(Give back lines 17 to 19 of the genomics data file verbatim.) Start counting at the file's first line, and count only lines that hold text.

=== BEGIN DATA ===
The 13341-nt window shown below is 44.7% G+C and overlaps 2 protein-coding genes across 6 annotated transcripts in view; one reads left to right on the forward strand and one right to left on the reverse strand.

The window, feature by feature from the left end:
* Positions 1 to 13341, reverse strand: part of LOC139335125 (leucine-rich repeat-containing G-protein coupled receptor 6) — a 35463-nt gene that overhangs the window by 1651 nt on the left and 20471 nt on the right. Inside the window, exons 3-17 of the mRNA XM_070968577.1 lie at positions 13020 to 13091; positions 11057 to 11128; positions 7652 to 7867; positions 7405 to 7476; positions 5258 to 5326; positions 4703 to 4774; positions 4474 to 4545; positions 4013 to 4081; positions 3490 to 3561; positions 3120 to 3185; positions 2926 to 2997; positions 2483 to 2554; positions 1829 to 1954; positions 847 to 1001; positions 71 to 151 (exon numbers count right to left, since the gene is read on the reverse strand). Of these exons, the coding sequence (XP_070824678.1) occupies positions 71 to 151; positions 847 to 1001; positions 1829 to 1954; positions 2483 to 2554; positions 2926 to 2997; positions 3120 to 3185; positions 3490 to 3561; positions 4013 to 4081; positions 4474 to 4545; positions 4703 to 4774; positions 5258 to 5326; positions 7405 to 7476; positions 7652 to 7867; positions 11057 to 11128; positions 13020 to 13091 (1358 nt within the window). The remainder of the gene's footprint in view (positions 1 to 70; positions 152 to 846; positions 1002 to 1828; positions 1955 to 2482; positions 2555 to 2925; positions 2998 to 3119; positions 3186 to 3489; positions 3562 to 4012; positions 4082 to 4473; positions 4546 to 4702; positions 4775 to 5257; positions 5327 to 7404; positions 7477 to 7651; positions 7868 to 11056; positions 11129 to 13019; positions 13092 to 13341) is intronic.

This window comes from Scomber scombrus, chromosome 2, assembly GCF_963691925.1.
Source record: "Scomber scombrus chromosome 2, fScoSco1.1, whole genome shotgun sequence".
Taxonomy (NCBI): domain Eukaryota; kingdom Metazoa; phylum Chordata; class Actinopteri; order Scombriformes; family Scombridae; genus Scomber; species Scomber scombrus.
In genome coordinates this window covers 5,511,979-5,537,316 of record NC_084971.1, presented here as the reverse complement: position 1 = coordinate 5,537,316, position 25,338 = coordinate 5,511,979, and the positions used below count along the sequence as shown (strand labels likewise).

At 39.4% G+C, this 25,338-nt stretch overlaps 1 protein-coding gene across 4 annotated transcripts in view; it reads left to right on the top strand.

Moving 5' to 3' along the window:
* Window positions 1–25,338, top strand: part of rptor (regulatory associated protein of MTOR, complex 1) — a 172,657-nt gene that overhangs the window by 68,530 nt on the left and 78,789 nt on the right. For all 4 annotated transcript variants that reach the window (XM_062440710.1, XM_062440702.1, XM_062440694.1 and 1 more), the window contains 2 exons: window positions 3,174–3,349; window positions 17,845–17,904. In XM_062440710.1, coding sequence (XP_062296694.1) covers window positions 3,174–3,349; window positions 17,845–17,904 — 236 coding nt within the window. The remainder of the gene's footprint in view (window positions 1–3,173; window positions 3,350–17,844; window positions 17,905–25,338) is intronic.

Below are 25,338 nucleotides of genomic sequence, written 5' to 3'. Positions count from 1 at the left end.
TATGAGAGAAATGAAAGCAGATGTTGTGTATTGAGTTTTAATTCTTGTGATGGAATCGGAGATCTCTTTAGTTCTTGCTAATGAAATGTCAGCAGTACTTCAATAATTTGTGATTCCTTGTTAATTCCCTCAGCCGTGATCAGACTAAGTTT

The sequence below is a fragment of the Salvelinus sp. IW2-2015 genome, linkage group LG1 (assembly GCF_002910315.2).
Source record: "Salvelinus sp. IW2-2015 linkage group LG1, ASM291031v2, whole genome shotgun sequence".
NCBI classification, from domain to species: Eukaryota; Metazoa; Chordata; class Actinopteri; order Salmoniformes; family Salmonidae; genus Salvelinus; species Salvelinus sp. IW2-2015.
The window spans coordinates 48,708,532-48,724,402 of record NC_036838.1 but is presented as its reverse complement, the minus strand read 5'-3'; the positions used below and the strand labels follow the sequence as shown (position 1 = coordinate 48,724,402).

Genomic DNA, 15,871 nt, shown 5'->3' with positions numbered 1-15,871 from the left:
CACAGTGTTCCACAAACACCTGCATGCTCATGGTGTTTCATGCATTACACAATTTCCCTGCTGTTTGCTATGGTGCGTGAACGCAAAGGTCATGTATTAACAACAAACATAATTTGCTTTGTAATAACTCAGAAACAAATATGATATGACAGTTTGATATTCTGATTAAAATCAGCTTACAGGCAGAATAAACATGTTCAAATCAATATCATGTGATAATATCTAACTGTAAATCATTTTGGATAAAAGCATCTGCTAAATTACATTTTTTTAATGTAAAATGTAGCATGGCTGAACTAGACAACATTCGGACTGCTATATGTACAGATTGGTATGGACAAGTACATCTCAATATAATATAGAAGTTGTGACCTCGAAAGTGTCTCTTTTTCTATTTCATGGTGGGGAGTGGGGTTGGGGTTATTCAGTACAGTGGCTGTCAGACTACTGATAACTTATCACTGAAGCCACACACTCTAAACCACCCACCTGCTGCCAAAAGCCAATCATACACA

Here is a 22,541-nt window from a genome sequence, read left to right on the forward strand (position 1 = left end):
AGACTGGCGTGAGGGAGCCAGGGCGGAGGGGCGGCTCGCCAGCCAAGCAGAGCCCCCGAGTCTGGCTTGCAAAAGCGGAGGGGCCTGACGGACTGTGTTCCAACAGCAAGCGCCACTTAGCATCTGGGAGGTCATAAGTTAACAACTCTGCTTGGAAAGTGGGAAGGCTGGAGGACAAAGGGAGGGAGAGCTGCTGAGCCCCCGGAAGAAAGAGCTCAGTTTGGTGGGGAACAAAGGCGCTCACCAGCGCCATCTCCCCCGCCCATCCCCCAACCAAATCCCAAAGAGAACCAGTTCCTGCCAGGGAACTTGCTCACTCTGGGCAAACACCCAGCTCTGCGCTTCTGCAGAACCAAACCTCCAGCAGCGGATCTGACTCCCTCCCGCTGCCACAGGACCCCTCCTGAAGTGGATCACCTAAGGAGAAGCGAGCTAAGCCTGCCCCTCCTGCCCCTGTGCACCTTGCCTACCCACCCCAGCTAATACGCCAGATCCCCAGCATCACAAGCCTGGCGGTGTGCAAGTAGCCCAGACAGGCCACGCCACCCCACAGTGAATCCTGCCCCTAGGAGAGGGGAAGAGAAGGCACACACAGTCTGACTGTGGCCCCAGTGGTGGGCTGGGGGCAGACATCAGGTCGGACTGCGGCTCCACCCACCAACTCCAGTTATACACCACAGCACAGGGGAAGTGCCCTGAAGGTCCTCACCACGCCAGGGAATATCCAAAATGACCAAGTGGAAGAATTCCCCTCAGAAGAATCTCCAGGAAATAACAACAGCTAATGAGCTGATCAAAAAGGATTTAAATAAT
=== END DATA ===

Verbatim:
Genomic DNA, 15,871 nt, shown 5'->3' with positions numbered 1-15,871 from the left:
CACAGTGTTCCACAAACACCTGCATGCTCATGGTGTTTCATGCATTACACAATTTCCCTGCTGTTTGCTATGGTGCGTGAACGCAAAGGTCATGTATTAACAACAAACATAATTTGCTTTGTAATAACTCAGAAACAAATATGATATGACAGTTTGATATTCTGATTAAAATCAGCTTACAGGCAGAATAAACATGTTCAAATCAATATCATGTGATAATATCTAACTGTAAATCATTTTGGATAAAAGCATCTGCTAAATTACATTTTTTTAATGTAAAATGTAGCATGGCTGAACTAGACAACATTCGGACTGCTATATGTACAGATTGGTATGGACAAGTACATCTCAATATAATATAGAAGTTGTGACCTCGAAAGTGTCTCTTTTTCTATTTCATGGTGGGGAGTGGGGTTGGGGTTATTCAGTACAGTGGCTGTCAGACTACTGATAACTTATCACTGAAGCCACACACTCTAAACCACCCACCTGCTGCCAAAAGCCAATCATACACA

Here is a 22,541-nt window from a genome sequence, read left to right on the forward strand (position 1 = left end):